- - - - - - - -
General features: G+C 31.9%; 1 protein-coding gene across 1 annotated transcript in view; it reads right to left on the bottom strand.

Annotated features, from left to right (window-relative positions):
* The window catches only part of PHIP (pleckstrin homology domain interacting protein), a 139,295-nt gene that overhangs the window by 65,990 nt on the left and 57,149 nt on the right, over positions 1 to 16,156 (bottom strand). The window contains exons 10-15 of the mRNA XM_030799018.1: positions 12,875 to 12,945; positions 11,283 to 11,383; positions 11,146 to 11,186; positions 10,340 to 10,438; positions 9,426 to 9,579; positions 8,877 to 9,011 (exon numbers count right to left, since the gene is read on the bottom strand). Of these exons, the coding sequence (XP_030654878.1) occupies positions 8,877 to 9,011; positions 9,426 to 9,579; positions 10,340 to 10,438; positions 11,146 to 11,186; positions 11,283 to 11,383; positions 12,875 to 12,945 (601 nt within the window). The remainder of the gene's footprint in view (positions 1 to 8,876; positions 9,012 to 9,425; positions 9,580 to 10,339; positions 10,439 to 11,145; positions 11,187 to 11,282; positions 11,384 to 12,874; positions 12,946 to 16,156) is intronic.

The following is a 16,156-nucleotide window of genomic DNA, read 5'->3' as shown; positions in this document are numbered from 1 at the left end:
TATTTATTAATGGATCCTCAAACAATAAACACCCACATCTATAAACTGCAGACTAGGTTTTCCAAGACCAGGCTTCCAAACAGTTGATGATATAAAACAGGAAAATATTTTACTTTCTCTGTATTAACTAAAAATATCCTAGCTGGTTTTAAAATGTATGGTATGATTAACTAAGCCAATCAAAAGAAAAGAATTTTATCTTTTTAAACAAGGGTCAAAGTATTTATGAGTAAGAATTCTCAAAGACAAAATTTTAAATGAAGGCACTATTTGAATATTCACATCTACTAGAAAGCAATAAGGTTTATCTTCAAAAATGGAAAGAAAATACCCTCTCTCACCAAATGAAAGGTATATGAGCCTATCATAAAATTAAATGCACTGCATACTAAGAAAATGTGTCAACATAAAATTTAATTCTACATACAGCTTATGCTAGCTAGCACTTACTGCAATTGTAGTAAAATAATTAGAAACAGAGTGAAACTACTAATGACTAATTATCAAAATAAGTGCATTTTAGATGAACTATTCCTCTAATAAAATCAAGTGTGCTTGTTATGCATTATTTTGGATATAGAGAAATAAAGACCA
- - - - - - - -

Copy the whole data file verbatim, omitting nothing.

General features: G+C 31.9%; 1 protein-coding gene across 1 annotated transcript in view; it reads right to left on the bottom strand.

Annotated features, from left to right (window-relative positions):
* The window catches only part of PHIP (pleckstrin homology domain interacting protein), a 139,295-nt gene that overhangs the window by 65,990 nt on the left and 57,149 nt on the right, over positions 1 to 16,156 (bottom strand). The window contains exons 10-15 of the mRNA XM_030799018.1: positions 12,875 to 12,945; positions 11,283 to 11,383; positions 11,146 to 11,186; positions 10,340 to 10,438; positions 9,426 to 9,579; positions 8,877 to 9,011 (exon numbers count right to left, since the gene is read on the bottom strand). Of these exons, the coding sequence (XP_030654878.1) occupies positions 8,877 to 9,011; positions 9,426 to 9,579; positions 10,340 to 10,438; positions 11,146 to 11,186; positions 11,283 to 11,383; positions 12,875 to 12,945 (601 nt within the window). The remainder of the gene's footprint in view (positions 1 to 8,876; positions 9,012 to 9,425; positions 9,580 to 10,339; positions 10,439 to 11,145; positions 11,187 to 11,282; positions 11,384 to 12,874; positions 12,946 to 16,156) is intronic.

The following is a 16,156-nucleotide window of genomic DNA, read 5'->3' as shown; positions in this document are numbered from 1 at the left end:
TATTTATTAATGGATCCTCAAACAATAAACACCCACATCTATAAACTGCAGACTAGGTTTTCCAAGACCAGGCTTCCAAACAGTTGATGATATAAAACAGGAAAATATTTTACTTTCTCTGTATTAACTAAAAATATCCTAGCTGGTTTTAAAATGTATGGTATGATTAACTAAGCCAATCAAAAGAAAAGAATTTTATCTTTTTAAACAAGGGTCAAAGTATTTATGAGTAAGAATTCTCAAAGACAAAATTTTAAATGAAGGCACTATTTGAATATTCACATCTACTAGAAAGCAATAAGGTTTATCTTCAAAAATGGAAAGAAAATACCCTCTCTCACCAAATGAAAGGTATATGAGCCTATCATAAAATTAAATGCACTGCATACTAAGAAAATGTGTCAACATAAAATTTAATTCTACATACAGCTTATGCTAGCTAGCACTTACTGCAATTGTAGTAAAATAATTAGAAACAGAGTGAAACTACTAATGACTAATTATCAAAATAAGTGCATTTTAGATGAACTATTCCTCTAATAAAATCAAGTGTGCTTGTTATGCATTATTTTGGATATAGAGAAATAAAGACCA